How oceans serve as a buffer against greenhouse gas emissions
The world’s oceans contain some of the most vital ecosystems on Earth. But with greenhouse gas emissions on the rise and the oceans working as carbon storage facilities, marine habitats, and coastal communities are most at risk if climate change continues unchecked.
The world’s oceans absorb a significant amount carbon pollution, which keeps us from experiencing the full impact of climate change.
However, this means that even with mitigation strategies in place, we will be feeling the effects of climate change for many years to come.
The report discusses sea-level rise, future changes in major ocean currents, and ocean acidification, among other effects of climate change.
According to the report, the world’s oceans have absorbed 93 percent of the excess heat caused by greenhouse gas emissions trapped in the atmosphere.
Ocean temperatures have steadily increased over the years, and according to the report, the oceans could warm as much as 5 degrees Fahrenheit by 2100.
The climate assessment also reveals that since 1900, sea level has risen approximately eight inches. This, in turn, has triggered coastal flooding and could devastate coastal communities in the future.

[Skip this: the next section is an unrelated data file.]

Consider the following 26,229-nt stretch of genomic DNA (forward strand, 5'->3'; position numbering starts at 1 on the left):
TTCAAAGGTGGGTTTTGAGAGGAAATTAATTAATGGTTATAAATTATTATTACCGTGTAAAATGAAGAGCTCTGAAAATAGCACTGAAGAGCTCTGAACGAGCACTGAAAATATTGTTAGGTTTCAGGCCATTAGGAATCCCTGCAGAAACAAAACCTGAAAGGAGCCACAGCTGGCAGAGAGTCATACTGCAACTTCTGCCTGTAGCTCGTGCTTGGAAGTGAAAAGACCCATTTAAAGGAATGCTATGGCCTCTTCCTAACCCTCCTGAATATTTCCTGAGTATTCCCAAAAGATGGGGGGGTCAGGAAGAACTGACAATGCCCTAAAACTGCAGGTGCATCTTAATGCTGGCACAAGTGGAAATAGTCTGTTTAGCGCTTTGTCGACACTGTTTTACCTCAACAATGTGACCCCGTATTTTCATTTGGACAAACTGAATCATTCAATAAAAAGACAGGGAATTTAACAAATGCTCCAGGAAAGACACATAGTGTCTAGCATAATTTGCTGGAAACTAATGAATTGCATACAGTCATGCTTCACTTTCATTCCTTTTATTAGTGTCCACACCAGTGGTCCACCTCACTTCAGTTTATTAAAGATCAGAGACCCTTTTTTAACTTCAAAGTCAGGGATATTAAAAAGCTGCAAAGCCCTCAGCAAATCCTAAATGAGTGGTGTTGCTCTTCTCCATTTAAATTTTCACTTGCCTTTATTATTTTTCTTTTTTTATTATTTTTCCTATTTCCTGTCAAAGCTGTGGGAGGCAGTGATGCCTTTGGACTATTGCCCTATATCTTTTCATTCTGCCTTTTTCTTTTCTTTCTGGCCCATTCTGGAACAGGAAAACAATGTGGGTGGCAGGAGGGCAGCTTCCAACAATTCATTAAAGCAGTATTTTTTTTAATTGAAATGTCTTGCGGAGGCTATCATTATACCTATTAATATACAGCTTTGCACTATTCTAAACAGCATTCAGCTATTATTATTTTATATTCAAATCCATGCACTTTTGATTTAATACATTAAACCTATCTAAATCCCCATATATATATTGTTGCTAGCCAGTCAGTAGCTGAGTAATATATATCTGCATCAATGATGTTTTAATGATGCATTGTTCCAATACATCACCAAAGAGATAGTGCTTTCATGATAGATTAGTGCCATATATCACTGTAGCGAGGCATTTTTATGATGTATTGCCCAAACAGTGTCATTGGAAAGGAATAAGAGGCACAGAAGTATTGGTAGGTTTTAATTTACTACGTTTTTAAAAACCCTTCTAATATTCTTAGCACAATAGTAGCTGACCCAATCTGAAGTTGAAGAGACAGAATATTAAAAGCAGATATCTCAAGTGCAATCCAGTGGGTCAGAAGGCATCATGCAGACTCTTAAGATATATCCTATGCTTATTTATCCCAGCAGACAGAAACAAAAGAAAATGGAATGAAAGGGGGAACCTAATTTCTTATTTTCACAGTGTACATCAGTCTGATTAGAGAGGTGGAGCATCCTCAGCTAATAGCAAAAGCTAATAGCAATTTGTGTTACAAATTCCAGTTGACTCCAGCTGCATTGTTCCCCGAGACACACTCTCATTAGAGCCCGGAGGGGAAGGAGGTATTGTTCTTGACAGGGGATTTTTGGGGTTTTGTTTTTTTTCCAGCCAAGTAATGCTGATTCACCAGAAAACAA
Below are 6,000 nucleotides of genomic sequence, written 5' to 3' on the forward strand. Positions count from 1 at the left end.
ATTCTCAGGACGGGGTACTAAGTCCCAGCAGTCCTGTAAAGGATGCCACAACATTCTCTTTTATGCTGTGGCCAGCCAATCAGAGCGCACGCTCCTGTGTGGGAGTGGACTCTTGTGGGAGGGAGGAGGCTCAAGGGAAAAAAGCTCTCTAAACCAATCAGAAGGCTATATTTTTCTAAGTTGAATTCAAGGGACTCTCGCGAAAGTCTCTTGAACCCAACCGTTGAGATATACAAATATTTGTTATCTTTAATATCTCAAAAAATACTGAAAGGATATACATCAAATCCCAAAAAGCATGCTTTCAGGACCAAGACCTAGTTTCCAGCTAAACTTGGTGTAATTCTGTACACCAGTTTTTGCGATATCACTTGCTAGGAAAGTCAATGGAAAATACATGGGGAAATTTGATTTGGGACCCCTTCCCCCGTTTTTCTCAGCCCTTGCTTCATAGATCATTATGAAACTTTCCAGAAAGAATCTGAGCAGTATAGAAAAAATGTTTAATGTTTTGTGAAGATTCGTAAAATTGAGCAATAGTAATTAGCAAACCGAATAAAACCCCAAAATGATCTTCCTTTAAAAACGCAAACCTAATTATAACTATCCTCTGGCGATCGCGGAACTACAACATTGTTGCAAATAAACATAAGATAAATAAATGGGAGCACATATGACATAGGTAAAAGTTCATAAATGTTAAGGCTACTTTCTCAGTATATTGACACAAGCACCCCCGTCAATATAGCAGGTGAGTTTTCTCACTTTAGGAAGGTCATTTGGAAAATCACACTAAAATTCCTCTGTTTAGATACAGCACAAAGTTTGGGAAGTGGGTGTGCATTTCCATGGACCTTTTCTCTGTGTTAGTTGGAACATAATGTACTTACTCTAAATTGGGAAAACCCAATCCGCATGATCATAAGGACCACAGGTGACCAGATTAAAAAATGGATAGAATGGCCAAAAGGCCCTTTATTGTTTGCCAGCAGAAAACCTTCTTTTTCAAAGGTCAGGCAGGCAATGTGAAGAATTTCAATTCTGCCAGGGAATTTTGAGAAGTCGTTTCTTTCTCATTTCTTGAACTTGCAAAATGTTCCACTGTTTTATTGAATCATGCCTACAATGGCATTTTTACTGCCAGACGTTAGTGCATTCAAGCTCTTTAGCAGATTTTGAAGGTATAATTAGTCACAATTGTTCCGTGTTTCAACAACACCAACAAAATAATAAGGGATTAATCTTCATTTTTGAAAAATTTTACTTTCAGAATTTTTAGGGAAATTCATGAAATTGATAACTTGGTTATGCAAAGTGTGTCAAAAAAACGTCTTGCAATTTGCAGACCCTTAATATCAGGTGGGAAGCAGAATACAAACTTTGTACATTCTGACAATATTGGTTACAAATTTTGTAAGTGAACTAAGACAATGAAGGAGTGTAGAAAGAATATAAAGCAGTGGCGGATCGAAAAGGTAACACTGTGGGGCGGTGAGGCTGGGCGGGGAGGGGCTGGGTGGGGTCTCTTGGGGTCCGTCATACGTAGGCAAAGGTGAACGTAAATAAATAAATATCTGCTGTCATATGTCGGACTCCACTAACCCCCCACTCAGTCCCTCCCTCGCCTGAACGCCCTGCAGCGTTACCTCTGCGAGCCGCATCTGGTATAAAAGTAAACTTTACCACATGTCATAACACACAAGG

By taking a wide-reaching yet detailed look at the impacts of climate change, anthropogenic greenhouse gas emissions, and the warming oceans, the report shows that human activities are some of the leading causes of warming oceans today.
“This assessment concludes, based on extensive evidence, that it is extremely likely that human activities, especially emissions of greenhouse gases, are the dominant cause of the observed warming since the mid-20th century,” the authors write. “For the warming over the last century, there is no convincing alternative explanation supported by the extent of the observational evidence.